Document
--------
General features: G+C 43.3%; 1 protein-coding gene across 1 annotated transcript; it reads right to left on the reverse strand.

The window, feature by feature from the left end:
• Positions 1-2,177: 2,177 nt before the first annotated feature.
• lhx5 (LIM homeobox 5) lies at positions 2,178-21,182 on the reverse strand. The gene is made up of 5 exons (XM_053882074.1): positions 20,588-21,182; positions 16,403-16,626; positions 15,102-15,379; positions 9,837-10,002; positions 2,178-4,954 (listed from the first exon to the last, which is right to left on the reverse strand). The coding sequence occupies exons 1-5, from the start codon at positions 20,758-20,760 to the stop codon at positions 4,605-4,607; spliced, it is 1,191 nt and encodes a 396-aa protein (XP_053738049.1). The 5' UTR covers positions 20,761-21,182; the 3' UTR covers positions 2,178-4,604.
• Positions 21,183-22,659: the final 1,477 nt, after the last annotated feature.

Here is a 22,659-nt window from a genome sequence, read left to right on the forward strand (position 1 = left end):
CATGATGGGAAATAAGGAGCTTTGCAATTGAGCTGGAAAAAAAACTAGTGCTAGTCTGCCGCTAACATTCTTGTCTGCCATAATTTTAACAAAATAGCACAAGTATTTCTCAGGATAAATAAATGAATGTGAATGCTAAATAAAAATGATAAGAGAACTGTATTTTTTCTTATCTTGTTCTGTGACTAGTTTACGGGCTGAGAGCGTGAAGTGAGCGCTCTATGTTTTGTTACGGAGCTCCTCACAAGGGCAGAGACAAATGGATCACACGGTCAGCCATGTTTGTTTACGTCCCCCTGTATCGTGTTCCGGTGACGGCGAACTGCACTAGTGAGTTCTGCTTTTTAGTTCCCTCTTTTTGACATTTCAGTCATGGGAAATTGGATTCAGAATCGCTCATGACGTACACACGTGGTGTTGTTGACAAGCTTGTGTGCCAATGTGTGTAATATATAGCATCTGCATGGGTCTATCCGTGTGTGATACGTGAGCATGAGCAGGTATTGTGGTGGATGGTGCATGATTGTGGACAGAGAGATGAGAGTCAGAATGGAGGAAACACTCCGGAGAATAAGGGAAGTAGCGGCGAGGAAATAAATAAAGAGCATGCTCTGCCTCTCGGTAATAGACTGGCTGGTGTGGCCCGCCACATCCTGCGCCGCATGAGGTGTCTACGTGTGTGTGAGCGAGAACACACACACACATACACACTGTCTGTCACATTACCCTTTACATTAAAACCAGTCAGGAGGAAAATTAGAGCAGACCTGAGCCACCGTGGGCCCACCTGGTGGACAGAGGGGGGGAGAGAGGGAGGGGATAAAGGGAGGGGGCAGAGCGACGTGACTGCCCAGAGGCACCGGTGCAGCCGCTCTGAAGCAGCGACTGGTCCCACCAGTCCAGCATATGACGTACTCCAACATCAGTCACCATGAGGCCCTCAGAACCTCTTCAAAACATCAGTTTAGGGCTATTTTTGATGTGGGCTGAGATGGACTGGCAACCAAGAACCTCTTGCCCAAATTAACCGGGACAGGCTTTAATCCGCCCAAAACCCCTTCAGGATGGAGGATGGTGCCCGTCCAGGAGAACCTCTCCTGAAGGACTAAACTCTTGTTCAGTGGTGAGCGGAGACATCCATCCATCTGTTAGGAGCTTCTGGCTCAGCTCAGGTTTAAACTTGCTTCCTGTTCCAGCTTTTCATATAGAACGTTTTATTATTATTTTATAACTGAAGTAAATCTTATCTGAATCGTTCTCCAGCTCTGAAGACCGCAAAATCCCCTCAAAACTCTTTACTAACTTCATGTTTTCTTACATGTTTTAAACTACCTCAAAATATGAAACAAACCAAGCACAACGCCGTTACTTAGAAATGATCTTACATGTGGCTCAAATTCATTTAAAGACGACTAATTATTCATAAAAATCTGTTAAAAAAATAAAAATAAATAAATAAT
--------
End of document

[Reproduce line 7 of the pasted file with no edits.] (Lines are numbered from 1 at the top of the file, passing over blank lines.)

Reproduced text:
CATGATGGGAAATAAGGAGCTTTGCAATTGAGCTGGAAAAAAAACTAGTGCTAGTCTGCCGCTAACATTCTTGTCTGCCATAATTTTAACAAAATAGCACAAGTATTTCTCAGGATAAATAAATGAATGTGAATGCTAAATAAAAATGATAAGAGAACTGTATTTTTTCTTATCTTGTTCTGTGACTAGTTTACGGGCTGAGAGCGTGAAGTGAGCGCTCTATGTTTTGTTACGGAGCTCCTCACAAGGGCAGAGACAAATGGATCACACGGTCAGCCATGTTTGTTTACGTCCCCCTGTATCGTGTTCCGGTGACGGCGAACTGCACTAGTGAGTTCTGCTTTTTAGTTCCCTCTTTTTGACATTTCAGTCATGGGAAATTGGATTCAGAATCGCTCATGACGTACACACGTGGTGTTGTTGACAAGCTTGTGTGCCAATGTGTGTAATATATAGCATCTGCATGGGTCTATCCGTGTGTGATACGTGAGCATGAGCAGGTATTGTGGTGGATGGTGCATGATTGTGGACAGAGAGATGAGAGTCAGAATGGAGGAAACACTCCGGAGAATAAGGGAAGTAGCGGCGAGGAAATAAATAAAGAGCATGCTCTGCCTCTCGGTAATAGACTGGCTGGTGTGGCCCGCCACATCCTGCGCCGCATGAGGTGTCTACGTGTGTGTGAGCGAGAACACACACACACATACACACTGTCTGTCACATTACCCTTTACATTAAAACCAGTCAGGAGGAAAATTAGAGCAGACCTGAGCCACCGTGGGCCCACCTGGTGGACAGAGGGGGGGAGAGAGGGAGGGGATAAAGGGAGGGGGCAGAGCGACGTGACTGCCCAGAGGCACCGGTGCAGCCGCTCTGAAGCAGCGACTGGTCCCACCAGTCCAGCATATGACGTACTCCAACATCAGTCACCATGAGGCCCTCAGAACCTCTTCAAAACATCAGTTTAGGGCTATTTTTGATGTGGGCTGAGATGGACTGGCAACCAAGAACCTCTTGCCCAAATTAACCGGGACAGGCTTTAATCCGCCCAAAACCCCTTCAGGATGGAGGATGGTGCCCGTCCAGGAGAACCTCTCCTGAAGGACTAAACTCTTGTTCAGTGGTGAGCGGAGACATCCATCCATCTGTTAGGAGCTTCTGGCTCAGCTCAGGTTTAAACTTGCTTCCTGTTCCAGCTTTTCATATAGAACGTTTTATTATTATTTTATAACTGAAGTAAATCTTATCTGAATCGTTCTCCAGCTCTGAAGACCGCAAAATCCCCTCAAAACTCTTTACTAACTTCATGTTTTCTTACATGTTTTAAACTACCTCAAAATATGAAACAAACCAAGCACAACGCCGTTACTTAGAAATGATCTTACATGTGGCTCAAATTCATTTAAAGACGACTAATTATTCATAAAAATCTGTTAAAAAAATAAAAATAAATAAATAAT